It’s Mother’s Day, the perfect time for me to recount the time my mom made me look like a total wrenching amateur.

It was 2012, and my parents had just moved from Kansas to Richmond, Virginia, a short drive from where I was attending college at the time. Naturally, I used their proximity as a way to gain access to a garage and tools to fix up my junky 1992 Jeep Cherokee.

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The biggest issue I was having at the time was overheating at idle, a problem caused by a burned-out electric fan. The job was supposed to be simple: all I had to do was take out the old fan, and slide the new one in. The problem is, there was very little space between the curved front crossmember and the accessory drive, and there was also not much space between the mechanical fan shroud and the air box.

Taking the old one out wasn’t a problem, but getting the new one in without breaking the tabs sent me cursing to high heavens. I probably spent a half an hour trying to rotate and bend the fan just right to get everything aligned. Then my mom came out, saw my struggle, and asked if she could help.

The curve in the crossmember means plopping the fan straight down isn’t a possibility. It must go in at an angle, but then you run into the accessory drive. It’s a pain the first few times you do it.

My mom is a five-foot German lady who hadn’t wrenched on a car a day in her life (she spent much of her time raising us six boys). But at that point, I was both spent, and kind of intrigued, so I moved aside, and my mom took the helm.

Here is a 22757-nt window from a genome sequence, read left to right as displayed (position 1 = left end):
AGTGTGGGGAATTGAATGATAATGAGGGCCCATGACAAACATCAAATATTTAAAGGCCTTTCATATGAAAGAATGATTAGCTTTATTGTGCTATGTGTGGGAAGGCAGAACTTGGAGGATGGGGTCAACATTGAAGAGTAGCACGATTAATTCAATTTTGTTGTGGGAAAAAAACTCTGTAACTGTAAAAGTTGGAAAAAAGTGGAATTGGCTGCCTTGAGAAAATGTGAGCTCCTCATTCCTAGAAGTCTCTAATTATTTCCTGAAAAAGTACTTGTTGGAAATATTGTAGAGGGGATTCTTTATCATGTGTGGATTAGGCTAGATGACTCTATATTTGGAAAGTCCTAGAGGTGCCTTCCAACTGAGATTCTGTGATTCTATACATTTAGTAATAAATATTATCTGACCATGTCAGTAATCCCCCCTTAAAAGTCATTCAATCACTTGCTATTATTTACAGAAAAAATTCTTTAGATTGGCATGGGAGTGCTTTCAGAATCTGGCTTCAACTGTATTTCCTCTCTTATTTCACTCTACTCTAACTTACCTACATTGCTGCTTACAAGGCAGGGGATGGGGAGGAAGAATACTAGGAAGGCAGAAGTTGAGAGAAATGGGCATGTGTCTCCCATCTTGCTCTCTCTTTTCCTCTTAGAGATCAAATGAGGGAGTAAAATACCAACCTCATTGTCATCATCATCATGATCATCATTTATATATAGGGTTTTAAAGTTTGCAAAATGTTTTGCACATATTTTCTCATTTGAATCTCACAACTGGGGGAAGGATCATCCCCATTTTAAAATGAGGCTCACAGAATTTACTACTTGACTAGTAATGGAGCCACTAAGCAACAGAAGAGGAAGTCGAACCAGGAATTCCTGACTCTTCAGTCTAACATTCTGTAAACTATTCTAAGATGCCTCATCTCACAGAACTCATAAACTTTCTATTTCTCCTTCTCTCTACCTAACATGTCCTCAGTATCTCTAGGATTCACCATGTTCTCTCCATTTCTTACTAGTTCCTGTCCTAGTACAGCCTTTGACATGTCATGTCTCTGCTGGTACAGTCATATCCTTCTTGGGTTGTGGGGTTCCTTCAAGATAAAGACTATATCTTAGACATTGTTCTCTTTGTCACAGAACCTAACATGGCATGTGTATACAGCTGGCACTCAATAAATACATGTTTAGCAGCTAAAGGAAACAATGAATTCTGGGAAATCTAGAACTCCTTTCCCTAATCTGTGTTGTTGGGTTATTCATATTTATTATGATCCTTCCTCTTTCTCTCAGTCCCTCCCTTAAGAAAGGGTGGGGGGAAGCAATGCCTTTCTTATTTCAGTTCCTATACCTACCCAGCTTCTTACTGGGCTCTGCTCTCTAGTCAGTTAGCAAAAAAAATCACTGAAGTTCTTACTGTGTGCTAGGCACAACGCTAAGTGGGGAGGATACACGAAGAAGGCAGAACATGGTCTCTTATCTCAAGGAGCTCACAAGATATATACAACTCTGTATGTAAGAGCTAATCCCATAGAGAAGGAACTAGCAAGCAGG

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After a careful look at the area she had to work with, my mom rotated the fan with a precision that made my attempts look downright clumsy by comparison, bent the plastic tabs carefully, turned the fan back in the upright direction, and plopped it right into the tabs. It took 30 seconds, max.

Later that day, my mom helped me swap the brake rotors on her SUV, and again, I was amazed by how quickly she understood the system, what needed to be done, and the best way to do it. She is German, so maybe understanding complex mechanical systems is in her blood.

Even though brake rotors and an aux fan are just small jobs, I learned that day that my mom has common sense and mechanical intuition that I clearly—based on my copious wrenching mishaps—failed to inherit.

So that’s my story; let’s hear yours. Tell us about a cool automotive experience you had with your mom.